tary coup that wanted to end the electoral fraud of the last decade. Argentina declared war to the Axis Powers a month before the end of World War II in Europe. The minister of welfare of the military, Juan Perón, became highly popular among workers. He was fired and jailed, but a massive demonstration forced his liberation. Perón ran for the presidency in 1946, and won by 53,1%.
Juan Perón created a political movement known as Peronism. Taking advantage of the import substitution industrialization and the European devastation left by the immediate aftermath of World War II, he nationalized strategic industries and services, improved wages and working conditions, paid the full external debt and achieved nearly full employment. The economy, however, began to decline in 1950. His wife Eva Perón was highly popular and played a central political role, mostly through the Eva Perón Foundation, where she developed an unprecedented social assistance to the most vulnerable sectors of society in Argentina. Also provided assistance to countries of South America and she brought food and clothing to Europe, during the European Tour of Eva in 1947. The Female Peronist Party, as women's suffrage was granted in 1947. However, her declining health did not allow her to run for the vice-presidency in 1951, and she died of cancer the following year. The military began to plot against Perón in 1955, and bombed the Plaza de Mayo in an ill-fated attempt to kill him. A few months later, Perón resigned during a new military coup, which established the Revolución Libertadora. Perón left the country, and finally settled in Spain.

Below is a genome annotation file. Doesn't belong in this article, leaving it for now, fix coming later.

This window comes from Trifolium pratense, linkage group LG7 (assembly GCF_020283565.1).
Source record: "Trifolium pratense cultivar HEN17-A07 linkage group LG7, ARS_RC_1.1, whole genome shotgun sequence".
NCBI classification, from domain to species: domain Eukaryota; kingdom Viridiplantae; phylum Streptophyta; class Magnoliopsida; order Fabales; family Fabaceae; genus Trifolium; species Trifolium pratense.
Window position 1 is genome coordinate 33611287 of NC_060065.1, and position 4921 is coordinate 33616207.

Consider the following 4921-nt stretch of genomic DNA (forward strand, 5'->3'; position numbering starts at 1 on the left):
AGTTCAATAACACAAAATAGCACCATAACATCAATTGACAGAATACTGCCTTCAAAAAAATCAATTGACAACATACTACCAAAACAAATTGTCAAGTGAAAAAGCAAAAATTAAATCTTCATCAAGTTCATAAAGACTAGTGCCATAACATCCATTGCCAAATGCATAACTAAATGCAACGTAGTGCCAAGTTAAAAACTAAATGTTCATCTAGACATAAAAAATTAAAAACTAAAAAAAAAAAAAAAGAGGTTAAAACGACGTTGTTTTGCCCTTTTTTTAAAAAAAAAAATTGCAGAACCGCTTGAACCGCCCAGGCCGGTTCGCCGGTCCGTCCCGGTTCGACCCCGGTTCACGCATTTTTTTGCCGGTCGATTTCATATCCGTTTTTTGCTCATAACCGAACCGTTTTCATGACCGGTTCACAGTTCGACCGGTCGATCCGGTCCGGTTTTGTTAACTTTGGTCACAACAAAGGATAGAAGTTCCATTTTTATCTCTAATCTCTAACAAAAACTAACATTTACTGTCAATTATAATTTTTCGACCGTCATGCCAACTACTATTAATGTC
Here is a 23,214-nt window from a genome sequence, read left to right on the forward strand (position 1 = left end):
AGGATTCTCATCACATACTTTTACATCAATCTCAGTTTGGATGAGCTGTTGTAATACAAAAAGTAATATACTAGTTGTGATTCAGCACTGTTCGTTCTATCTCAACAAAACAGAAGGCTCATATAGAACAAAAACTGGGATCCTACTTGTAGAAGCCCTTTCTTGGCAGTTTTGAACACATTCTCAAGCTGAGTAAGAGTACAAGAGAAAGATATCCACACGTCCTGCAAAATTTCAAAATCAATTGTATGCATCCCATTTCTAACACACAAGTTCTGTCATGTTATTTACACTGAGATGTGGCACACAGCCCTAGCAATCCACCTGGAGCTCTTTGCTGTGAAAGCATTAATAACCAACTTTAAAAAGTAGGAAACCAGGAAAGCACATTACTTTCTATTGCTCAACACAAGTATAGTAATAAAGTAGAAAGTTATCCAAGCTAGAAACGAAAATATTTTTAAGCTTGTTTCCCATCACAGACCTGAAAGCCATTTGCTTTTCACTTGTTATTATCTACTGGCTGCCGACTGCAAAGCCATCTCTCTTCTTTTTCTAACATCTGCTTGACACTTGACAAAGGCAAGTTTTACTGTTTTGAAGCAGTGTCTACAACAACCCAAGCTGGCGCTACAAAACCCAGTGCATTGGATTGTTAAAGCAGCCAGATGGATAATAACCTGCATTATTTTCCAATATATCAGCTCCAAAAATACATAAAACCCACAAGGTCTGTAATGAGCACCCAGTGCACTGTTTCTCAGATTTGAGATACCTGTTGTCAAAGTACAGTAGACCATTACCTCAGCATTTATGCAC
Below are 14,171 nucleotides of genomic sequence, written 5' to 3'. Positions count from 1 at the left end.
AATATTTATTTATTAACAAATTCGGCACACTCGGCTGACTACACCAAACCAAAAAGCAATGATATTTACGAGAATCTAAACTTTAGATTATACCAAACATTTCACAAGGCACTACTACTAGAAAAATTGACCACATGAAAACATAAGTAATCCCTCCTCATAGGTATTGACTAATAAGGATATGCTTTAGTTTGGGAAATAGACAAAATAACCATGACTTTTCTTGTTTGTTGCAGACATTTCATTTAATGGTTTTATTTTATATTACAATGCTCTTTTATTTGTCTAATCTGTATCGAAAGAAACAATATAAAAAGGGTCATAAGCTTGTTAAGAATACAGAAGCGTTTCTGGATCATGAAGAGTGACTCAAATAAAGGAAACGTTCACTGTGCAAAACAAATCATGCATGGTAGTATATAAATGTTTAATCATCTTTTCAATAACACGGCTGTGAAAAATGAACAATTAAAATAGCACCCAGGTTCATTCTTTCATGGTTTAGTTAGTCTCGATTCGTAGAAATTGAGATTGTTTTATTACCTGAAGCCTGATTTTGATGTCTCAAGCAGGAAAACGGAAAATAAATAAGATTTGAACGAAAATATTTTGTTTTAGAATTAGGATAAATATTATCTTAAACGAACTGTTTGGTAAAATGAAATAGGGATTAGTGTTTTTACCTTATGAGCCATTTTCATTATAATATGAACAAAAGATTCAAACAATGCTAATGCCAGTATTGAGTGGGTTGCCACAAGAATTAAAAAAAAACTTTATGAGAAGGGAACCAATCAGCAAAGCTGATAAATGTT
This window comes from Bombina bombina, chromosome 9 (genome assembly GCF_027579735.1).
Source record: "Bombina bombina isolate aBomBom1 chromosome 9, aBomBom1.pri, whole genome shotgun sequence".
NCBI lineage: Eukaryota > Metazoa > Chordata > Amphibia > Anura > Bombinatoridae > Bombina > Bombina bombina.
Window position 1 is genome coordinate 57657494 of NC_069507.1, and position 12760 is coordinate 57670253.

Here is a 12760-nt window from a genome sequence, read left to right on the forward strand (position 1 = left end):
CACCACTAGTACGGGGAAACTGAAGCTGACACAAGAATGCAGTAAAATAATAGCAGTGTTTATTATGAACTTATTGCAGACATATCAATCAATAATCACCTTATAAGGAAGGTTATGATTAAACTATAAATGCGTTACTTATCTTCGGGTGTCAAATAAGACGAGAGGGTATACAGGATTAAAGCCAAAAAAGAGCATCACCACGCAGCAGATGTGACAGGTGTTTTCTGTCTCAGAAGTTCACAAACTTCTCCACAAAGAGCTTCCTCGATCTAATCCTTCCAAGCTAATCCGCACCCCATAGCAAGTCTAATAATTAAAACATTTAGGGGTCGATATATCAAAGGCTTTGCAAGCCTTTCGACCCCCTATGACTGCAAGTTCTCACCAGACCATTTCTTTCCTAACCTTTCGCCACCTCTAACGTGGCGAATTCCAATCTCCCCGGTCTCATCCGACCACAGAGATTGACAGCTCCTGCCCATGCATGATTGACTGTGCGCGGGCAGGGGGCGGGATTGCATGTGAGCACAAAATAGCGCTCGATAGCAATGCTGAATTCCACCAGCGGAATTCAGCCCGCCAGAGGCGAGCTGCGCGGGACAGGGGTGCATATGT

The Dirty War
Pedro Eugenio Aramburu proscribed Peronism and banned all manifestations of it. Peronism, however, did not disappear, as Peronists kept being organized in informal associations. The 1949 amendment of the Constitution was repealed, restoring the one of 1853; but the elections for the Constituent Assembly obtained a